The other child's grave belongs to a little girl named Annie. She died at the age of 2 or 3 from yellow fever. Annie is a very kind and friendly spirit. Savannah wrote, "If you do the night tour and you are off to the side or to the back of the group and you are a woman, she will come up to you and hold your hand or you'll feel something hug your legs as if a toddler came up to you to hug you. I had heard a rumor that she liked dogs, so I decided to test it out one day. I have a 110lb Saint Bernard, Black Lab, Weimaraner mix, named Bandit. So I had taken him out of the car and he was all excited and kinda zooming around smelling all the smells and peeing on every blade of grass that he came in contact with, like every dog does. Then I noticed he kinda seemed to slow down and kinda stopped and at this point I'm over looking at another grave, so I turned back around to see where he was at and I stopped dead in my tracks and I see that he had gotten into the family section and was laying in the grass on his back, belly up with this big ole grin on his face, and it seemed like he was getting his belly rubbed and as soon as I go to grab my phone to take a picture, he hops up and comes barreling back to me. I really wish I was making this up, but I was just in shock, so I simply said, 'Thank you, Annie. I hope you enjoyed playing with Bandit."
About three months later, I had my sister-in-law with me and we had Bandit with us, so I had let him out of the car like I had done three months prior and sure enough, we went to leave and I went go find Bandit, and there he was again, belly up with that same dopey Bandit grin laying right next to Annie's grave. So I again walked over to Annie's grave and stood outside the iron gate and said thank you for keeping Bandit company, Annie, he really enjoyed it. This next part is what gave me the biggest jump scare I've had, when my sister-in-law grabbed my arm and very quietly said something or someone is patting my leg and it feels like a toddlers hand. I was in awe, but very nervous at the same time. And Bandit, as calm as could be, walked over to Val, my sister-in-law and just gently leaned against her without putting all his weight into her and just started wagging his tail. And I looked down at him and he had that dopey grin again. So now, every time I go to Magnolia I always take Bandit and I always know where I will be able to find him."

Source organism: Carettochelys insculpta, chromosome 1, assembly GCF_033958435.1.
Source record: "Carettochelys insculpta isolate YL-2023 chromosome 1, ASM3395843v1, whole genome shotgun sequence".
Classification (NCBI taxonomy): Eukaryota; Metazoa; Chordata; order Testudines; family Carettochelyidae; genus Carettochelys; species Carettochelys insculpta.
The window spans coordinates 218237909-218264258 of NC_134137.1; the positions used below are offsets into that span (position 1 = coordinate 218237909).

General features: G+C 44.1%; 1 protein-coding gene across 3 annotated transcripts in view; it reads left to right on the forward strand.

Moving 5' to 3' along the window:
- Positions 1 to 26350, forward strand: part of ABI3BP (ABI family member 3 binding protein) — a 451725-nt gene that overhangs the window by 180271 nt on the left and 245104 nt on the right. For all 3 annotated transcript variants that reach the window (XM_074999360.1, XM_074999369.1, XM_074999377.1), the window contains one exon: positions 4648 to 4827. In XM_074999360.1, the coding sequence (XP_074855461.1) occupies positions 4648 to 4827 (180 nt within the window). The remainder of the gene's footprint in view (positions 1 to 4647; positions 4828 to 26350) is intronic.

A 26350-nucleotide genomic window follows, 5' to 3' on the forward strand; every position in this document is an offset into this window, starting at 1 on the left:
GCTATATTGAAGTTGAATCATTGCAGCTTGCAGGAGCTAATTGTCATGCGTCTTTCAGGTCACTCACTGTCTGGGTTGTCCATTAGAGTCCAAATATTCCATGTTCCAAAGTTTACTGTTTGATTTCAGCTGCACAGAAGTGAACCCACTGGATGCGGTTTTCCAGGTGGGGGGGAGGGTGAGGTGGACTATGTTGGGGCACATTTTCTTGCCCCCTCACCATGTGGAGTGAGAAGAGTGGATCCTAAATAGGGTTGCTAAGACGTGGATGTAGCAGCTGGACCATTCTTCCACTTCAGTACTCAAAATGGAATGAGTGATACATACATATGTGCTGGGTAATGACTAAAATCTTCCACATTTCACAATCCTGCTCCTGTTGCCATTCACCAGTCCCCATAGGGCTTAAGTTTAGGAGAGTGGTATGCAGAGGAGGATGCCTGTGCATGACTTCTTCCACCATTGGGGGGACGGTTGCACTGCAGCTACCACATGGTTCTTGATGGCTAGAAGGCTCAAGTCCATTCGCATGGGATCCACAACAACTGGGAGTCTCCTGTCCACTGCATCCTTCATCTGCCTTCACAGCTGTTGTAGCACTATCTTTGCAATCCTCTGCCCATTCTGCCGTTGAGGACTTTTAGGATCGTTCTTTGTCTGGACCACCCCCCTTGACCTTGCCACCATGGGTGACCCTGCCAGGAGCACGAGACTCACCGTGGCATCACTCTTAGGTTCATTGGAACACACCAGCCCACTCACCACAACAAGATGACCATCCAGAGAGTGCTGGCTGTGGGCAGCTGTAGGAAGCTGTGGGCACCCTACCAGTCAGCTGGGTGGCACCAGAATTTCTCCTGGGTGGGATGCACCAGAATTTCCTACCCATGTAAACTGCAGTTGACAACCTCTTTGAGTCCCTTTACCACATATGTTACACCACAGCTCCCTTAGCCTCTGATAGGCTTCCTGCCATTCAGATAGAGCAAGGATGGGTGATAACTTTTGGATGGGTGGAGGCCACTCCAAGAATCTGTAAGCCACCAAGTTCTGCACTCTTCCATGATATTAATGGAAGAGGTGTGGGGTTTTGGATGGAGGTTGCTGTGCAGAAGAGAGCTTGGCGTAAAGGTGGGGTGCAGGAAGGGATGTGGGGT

Camp Chase Cemetery
Camp Chase was established in 1861 in Columbus, Ohio to replace Camp Jackson, which was much smaller. This was named for former Ohio Governor Salmon P. Chase, who at the time was serving as President Lincoln's Secretary of the Treasury. This served as a training camp for the Ohio volunteer army soldiers, a muster outpost, a parole camp and a prisoner-of-war camp. Between 1861 to 1865, 150,000 Union soldiers and 25,000 Confederate prisoners passed through its gates. There were 9,400 men being held as prisoners near the end of the war. Some of these prisoners were Kentucky and Western Virginia civilians suspected of supporting secession and one of those prisoners was three-term United States Congressman Richard Henry Stanton. Other prisoners were Confederate soldiers that took part in Morgan's Raid in 1863.The camp closed in 1865 and buildings were dismantled so that the materials could be used to build other places like the National Asylum for Disabled Volunteer Soldiers in Dayton, Ohio. The former Camp Chase is now a residential and commercial area called Westgate.